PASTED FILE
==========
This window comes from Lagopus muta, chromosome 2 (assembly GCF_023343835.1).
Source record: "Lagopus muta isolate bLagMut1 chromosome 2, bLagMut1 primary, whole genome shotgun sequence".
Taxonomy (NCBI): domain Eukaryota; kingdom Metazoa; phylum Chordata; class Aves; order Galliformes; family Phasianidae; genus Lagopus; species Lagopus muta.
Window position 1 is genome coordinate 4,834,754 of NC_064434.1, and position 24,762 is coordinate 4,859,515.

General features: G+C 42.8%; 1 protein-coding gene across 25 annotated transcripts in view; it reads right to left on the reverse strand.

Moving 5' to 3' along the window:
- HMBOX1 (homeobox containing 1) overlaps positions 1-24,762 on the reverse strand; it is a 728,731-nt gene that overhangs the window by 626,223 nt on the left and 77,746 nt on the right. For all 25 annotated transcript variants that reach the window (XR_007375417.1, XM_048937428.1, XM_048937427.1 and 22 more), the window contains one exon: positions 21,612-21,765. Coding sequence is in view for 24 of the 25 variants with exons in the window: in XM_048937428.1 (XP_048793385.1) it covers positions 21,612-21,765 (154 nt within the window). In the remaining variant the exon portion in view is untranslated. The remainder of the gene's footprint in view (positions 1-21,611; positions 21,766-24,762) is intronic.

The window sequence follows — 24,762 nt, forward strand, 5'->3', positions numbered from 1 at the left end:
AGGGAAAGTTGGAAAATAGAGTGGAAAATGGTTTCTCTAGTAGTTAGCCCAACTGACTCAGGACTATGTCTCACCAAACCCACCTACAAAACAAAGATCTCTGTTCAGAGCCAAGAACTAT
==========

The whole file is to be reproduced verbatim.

This window comes from Lagopus muta, chromosome 2 (assembly GCF_023343835.1).
Source record: "Lagopus muta isolate bLagMut1 chromosome 2, bLagMut1 primary, whole genome shotgun sequence".
Taxonomy (NCBI): domain Eukaryota; kingdom Metazoa; phylum Chordata; class Aves; order Galliformes; family Phasianidae; genus Lagopus; species Lagopus muta.
Window position 1 is genome coordinate 4,834,754 of NC_064434.1, and position 24,762 is coordinate 4,859,515.

General features: G+C 42.8%; 1 protein-coding gene across 25 annotated transcripts in view; it reads right to left on the reverse strand.

Moving 5' to 3' along the window:
- HMBOX1 (homeobox containing 1) overlaps positions 1-24,762 on the reverse strand; it is a 728,731-nt gene that overhangs the window by 626,223 nt on the left and 77,746 nt on the right. For all 25 annotated transcript variants that reach the window (XR_007375417.1, XM_048937428.1, XM_048937427.1 and 22 more), the window contains one exon: positions 21,612-21,765. Coding sequence is in view for 24 of the 25 variants with exons in the window: in XM_048937428.1 (XP_048793385.1) it covers positions 21,612-21,765 (154 nt within the window). In the remaining variant the exon portion in view is untranslated. The remainder of the gene's footprint in view (positions 1-21,611; positions 21,766-24,762) is intronic.

The window sequence follows — 24,762 nt, forward strand, 5'->3', positions numbered from 1 at the left end:
AGGGAAAGTTGGAAAATAGAGTGGAAAATGGTTTCTCTAGTAGTTAGCCCAACTGACTCAGGACTATGTCTCACCAAACCCACCTACAAAACAAAGATCTCTGTTCAGAGCCAAGAACTAT